A sales manager without sales reports is like an explorer without a map. It’s hard to understand where you’ve come from or where to go next.
While sales reports may seem like another task on your never-ending list of things to do as a sales manager, they offer amazing insights into your sales teams and processes.
For instance, a great sales report can help you understand what went wrong last month, how much revenue your team should generate in the next quarter, and which reps outperform others.
They don’t have to be a chore to create, either. If you know which reports are valuable to you and have a sales report template, creating them should only take up a small amount of your time each week, month, and quarter.
To make things easier, we’ve compiled seven of the most actionable types of sales reports in this article.
A sales report is a document that analyzes various sales activities over a specific period of time. Each report will have a different purpose and include several key sales KPIs.
Sales reports offer many benefits. They help you:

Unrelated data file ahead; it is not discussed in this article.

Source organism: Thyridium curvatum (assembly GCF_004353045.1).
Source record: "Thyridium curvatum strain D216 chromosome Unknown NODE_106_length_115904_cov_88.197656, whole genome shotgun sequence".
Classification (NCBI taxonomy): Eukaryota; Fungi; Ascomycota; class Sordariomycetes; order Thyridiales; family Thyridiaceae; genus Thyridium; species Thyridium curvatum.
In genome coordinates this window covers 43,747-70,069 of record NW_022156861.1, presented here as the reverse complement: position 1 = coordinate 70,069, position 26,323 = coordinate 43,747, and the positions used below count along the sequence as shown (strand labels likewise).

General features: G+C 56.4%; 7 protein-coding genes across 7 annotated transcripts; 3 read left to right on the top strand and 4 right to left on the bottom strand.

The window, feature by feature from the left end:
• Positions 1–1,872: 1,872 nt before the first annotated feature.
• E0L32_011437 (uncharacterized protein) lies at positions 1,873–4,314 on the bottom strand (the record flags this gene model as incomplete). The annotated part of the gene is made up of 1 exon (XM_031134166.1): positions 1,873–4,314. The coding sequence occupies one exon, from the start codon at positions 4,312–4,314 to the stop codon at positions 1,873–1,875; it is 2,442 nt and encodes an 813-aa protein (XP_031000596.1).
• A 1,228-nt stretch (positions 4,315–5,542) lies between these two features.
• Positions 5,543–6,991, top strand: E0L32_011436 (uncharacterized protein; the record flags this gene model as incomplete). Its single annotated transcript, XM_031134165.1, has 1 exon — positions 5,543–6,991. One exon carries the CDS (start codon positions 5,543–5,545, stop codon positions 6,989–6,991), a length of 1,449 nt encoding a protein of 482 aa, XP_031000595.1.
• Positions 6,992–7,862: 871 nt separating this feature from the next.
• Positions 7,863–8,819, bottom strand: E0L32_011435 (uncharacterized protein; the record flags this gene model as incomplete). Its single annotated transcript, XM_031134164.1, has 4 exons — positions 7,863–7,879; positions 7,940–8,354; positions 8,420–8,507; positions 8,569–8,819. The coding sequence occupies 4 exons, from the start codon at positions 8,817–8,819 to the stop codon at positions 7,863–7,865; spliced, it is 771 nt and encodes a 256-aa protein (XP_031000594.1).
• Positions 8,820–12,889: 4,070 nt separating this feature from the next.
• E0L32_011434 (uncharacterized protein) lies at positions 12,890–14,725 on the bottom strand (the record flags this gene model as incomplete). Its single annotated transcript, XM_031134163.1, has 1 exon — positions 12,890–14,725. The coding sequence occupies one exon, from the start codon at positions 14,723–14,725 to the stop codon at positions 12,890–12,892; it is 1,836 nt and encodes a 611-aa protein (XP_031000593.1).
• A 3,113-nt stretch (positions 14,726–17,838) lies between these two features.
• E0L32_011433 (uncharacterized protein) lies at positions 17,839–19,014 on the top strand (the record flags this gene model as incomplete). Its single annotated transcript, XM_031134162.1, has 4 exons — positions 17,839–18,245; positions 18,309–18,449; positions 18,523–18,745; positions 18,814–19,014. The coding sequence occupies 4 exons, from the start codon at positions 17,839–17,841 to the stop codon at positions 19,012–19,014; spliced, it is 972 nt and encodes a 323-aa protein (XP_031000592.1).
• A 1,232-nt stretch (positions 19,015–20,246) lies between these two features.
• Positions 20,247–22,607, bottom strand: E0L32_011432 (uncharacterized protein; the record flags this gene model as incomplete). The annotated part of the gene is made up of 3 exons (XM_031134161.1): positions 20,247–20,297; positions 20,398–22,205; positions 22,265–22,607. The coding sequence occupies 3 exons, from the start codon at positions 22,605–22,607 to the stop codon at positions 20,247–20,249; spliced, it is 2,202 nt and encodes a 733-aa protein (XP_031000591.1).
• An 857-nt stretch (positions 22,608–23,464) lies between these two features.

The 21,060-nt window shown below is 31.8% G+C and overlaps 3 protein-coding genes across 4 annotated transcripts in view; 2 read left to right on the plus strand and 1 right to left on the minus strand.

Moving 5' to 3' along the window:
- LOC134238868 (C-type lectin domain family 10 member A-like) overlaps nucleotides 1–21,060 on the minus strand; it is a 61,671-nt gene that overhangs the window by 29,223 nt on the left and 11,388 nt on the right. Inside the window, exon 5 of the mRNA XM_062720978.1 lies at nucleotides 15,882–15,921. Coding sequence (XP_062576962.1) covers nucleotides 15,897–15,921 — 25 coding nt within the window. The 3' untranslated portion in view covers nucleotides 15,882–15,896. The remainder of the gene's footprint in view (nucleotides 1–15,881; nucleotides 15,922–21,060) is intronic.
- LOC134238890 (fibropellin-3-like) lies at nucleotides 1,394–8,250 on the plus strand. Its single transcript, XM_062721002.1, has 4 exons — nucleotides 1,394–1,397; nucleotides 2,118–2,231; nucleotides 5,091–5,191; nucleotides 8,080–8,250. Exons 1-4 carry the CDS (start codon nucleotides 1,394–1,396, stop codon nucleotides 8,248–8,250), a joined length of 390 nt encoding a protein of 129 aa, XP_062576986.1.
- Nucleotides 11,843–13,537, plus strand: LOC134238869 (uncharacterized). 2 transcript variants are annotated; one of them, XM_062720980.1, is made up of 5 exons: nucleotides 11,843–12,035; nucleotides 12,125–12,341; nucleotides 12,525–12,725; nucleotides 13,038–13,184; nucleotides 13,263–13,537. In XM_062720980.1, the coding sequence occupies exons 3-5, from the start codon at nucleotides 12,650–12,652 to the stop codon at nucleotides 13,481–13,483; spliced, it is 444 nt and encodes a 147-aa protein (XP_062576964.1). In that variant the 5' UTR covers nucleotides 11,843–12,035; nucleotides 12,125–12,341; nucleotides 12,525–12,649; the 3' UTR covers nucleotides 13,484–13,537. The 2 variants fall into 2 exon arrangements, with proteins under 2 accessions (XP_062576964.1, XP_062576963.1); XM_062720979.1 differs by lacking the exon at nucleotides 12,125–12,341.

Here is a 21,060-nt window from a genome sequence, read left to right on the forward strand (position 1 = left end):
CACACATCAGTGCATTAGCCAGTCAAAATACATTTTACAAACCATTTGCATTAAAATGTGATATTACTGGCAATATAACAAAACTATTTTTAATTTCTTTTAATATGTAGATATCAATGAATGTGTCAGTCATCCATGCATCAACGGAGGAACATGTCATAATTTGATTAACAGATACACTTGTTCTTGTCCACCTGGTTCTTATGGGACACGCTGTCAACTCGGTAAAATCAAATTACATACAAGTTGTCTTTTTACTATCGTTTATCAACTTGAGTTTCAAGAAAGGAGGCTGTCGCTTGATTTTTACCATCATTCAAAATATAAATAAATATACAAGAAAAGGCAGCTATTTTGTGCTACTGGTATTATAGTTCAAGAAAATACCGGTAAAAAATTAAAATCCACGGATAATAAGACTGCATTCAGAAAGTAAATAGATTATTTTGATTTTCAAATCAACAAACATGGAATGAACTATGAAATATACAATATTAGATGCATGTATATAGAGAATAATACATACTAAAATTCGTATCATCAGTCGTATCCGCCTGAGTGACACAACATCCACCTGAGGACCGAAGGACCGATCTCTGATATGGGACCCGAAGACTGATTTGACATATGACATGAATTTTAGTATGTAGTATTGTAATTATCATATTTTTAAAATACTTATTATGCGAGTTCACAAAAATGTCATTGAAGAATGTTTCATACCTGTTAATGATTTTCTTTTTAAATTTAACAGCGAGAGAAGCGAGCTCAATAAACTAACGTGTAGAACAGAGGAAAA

Because different reports analyze different parts of your sales operation, it’s important not to rely on just one or two sales reports. You need to run several sales reports to keep track of everything.
You can create dozens of sales reports, each with a different sales goal and target audience. But which are the most powerful?
Here are seven example sales reports we recommend you run.
A periodic sales report analyzes sales activity over a specific time. For instance, you can have a daily sales report template or run a weekly sales report, or a monthly sales report. Typically, these kinds of reports will be used exclusively by managers to understand the health of their team and pipeline.
Periodic sales reports are a general overview of your team’s performance, and as such, they should track a broad range of KPIs and key metrics. For reports that assess the health of your sales funnel, you should include the following KPIs: